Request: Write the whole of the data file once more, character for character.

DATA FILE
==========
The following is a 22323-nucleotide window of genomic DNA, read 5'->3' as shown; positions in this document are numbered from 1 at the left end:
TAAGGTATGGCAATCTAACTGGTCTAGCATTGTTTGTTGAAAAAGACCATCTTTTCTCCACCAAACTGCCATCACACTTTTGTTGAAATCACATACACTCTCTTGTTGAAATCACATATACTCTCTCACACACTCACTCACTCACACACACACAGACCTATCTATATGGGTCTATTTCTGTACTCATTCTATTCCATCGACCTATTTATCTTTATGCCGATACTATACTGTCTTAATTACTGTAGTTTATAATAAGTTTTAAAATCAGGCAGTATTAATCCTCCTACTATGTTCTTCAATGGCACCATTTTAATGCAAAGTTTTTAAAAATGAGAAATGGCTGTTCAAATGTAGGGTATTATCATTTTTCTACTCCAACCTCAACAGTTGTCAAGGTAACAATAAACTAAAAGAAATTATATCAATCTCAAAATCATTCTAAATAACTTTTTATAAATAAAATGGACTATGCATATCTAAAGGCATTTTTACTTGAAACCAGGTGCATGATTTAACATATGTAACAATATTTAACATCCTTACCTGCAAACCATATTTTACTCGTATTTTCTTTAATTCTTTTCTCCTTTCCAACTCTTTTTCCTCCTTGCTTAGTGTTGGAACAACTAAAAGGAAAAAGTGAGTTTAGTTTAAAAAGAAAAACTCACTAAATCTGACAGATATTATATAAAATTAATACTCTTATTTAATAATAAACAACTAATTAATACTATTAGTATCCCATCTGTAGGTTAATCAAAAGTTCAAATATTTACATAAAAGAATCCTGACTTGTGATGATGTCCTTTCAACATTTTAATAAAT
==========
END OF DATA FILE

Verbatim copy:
The following is a 22323-nucleotide window of genomic DNA, read 5'->3' as shown; positions in this document are numbered from 1 at the left end:
TAAGGTATGGCAATCTAACTGGTCTAGCATTGTTTGTTGAAAAAGACCATCTTTTCTCCACCAAACTGCCATCACACTTTTGTTGAAATCACATACACTCTCTTGTTGAAATCACATATACTCTCTCACACACTCACTCACTCACACACACACAGACCTATCTATATGGGTCTATTTCTGTACTCATTCTATTCCATCGACCTATTTATCTTTATGCCGATACTATACTGTCTTAATTACTGTAGTTTATAATAAGTTTTAAAATCAGGCAGTATTAATCCTCCTACTATGTTCTTCAATGGCACCATTTTAATGCAAAGTTTTTAAAAATGAGAAATGGCTGTTCAAATGTAGGGTATTATCATTTTTCTACTCCAACCTCAACAGTTGTCAAGGTAACAATAAACTAAAAGAAATTATATCAATCTCAAAATCATTCTAAATAACTTTTTATAAATAAAATGGACTATGCATATCTAAAGGCATTTTTACTTGAAACCAGGTGCATGATTTAACATATGTAACAATATTTAACATCCTTACCTGCAAACCATATTTTACTCGTATTTTCTTTAATTCTTTTCTCCTTTCCAACTCTTTTTCCTCCTTGCTTAGTGTTGGAACAACTAAAAGGAAAAAGTGAGTTTAGTTTAAAAAGAAAAACTCACTAAATCTGACAGATATTATATAAAATTAATACTCTTATTTAATAATAAACAACTAATTAATACTATTAGTATCCCATCTGTAGGTTAATCAAAAGTTCAAATATTTACATAAAAGAATCCTGACTTGTGATGATGTCCTTTCAACATTTTAATAAAT